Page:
What happened NSW? Freddy needs to find cover for missing big guns

What happened NSW? What happened to the telepathic combination of Nathan Cleary, Jarome Luai and Isaah Yeo? To Cleary’s filthy, floating right-foot bombs in the westerly winds? To James Tedesco and Damien Cook trucking through the middle at will? To Payne Haas and Junior Paulo pummelling the Maroons into the middle of next week?

What happened NSW in that 16-10 loss to Queensland in the opening State of Origin at Accor Stadium on Wednesday night?

I’ll tell you what happened: they didn’t have Tom Trbojevic and Latrell Mitchell, their two best players from last year’s series.

They were also beaten by a Queensland side clearly regenerated by the coaching of Billy Slater and inspired by Cameron Munster who produced his greatest Origin performance, which is saying something.

Despite all of this, the Blues went agonisingly close to reeling in the dominant Queenslanders in.

When NSW backrower Cameron Murray crossed with eight minutes to go, with a crowd of more than 80,000 roaring in the stands, they were back in it.

The Blues gather under the posts after conceding a try.Credit:Getty

When Yeo was tackled just centimetres short of the tryline, and time expired with Maroons defenders lying all over him, the match was over.

The Blues now head to Perth’s Optus Stadium on Sunday, June 26, where victory can keep the series alive, just as it did in 2019 after they lost the opening match in Brisbane before triumphing in Sydney in the decider.

NSW coach Brad Fittler turned various shades of grey in the coaching box as his players were flustered by Queensland’s scrambling, annoying defence.

The hard truth is Queensland is infinitely better than the Blues.

Their two second-half tries — first to Cherry-Evans then Valentine Holmes — secured the win but, in reality, they could’ve scored more.

Cherry-Evans produced his best game of the season. Rookie Selwyn Cobbo didn’t blink on debut.

As for Munster, he might be staying away from nightclubs these days but in the second half danced around Blues defenders at will.

With six minutes to go, he ripped the ball out of Stephen Crichton’s hands with the Blues pressing the Maroons line; a signature play from a player who thinks two moves ahead.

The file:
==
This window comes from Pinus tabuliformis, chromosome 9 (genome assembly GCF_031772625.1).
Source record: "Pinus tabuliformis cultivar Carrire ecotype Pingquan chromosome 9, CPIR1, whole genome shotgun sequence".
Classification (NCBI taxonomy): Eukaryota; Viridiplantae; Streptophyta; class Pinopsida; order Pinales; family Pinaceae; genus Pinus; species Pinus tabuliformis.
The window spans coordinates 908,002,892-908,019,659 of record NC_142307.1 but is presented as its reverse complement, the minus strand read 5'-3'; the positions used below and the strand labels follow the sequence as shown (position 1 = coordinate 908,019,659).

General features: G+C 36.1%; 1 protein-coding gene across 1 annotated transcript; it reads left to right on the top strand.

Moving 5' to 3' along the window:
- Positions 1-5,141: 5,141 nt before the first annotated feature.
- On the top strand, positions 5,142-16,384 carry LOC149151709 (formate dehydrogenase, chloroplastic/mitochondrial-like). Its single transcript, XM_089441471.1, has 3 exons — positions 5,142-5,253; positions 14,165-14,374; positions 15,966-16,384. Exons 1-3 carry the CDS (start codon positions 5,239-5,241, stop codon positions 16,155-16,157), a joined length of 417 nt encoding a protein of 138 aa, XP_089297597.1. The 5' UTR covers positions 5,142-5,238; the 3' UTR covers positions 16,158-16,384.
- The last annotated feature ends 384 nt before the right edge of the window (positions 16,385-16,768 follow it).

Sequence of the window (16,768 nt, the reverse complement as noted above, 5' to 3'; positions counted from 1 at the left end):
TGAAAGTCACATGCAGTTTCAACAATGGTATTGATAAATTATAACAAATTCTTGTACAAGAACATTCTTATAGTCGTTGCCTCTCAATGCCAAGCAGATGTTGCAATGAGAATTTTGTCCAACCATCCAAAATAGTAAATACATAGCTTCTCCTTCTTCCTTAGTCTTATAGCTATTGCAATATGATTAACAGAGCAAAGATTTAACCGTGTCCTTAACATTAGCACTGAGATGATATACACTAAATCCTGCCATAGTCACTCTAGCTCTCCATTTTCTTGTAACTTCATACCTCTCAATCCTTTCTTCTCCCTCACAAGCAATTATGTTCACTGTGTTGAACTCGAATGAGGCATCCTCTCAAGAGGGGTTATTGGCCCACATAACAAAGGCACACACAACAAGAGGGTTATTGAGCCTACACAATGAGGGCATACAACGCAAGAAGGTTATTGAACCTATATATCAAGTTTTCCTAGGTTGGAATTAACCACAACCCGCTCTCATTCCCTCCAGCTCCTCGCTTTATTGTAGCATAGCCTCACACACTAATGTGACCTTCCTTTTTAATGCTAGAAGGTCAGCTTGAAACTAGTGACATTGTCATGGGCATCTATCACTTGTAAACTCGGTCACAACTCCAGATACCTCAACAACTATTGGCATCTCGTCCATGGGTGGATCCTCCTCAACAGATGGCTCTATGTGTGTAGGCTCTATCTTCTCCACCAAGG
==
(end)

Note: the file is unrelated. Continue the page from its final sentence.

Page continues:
Cameron Munster lead the Maroons to victory and was named man of the match.Credit:Getty

Queensland also managed to hold their nerve when the Blues threatened to run them off their feet in the first 20 minutes.

Of all the famous lines Jack Gibson dropped in State of Origin commentary during the 1980s, the most famous related to NSW winger Andrew Ettingshausen: “That guy is so quick, he can switch off the light and get into bed before the room is dark.”

If Big Jack was still alive, you suspect he might say the same of Origin itself given the warp speed at which games are being played these days.

Sooner or later, we’re going to blink and the game will be over.

The opening match of last year’s series, played in balmy Townsville, produced the fastest game on record with NSW triumphing 50-6. Who’d have thought game one of this year’s series, played in Sydney’s west in winter, would be even faster?

The first half felt like a game of touch footy after swirling westerly winds dried out the normally dewy surface at Accor Stadium.

NSW tried to ambush Queensland through the middle of the field with their outside backs carting it up more than their forwards. Time and again, Tedesco, To’o, Wighton and Tupou, punched away through the middle, and it eventually created the space out wide they were seeking with Wighton scoring out wide.

For the rest of the half, though, Queensland had better field position and possession and should’ve really led by more than 6-4 at halftime.

There were the usual Origin theatrics. Referee Ashley Klein pulled up forward passes that were line balls. Queensland’s Patrick Carrigan came on and whacked Wighton, who responded a set later by whacking Lindsay Collins. Fabulous stuff.

NSW’s defenders — Wighton in particular — hammered Cobbo every time the ball came near him. Yet the Broncos youngster wasn’t overawed.

Late in the half, the ball shifted wide and bounced, allowing Cobbo to catch it with the defence ever-so-slightly rocking on their heels. He sprinted down the right touchline, dropped the ball on his right foot and gently grubber kicked it infield.

Cobbo had a broad Cherbourg smile on his face before centre Dane Gagai gobbled it up and scored the try.

Afterwards, Munster said it was “one of the hardest games I’ve ever played”. It was also one of the “fastest”.

Unless NSW can find a way to shut him down in Perth, this series will be over and NSW will be left asking: “What happened?”

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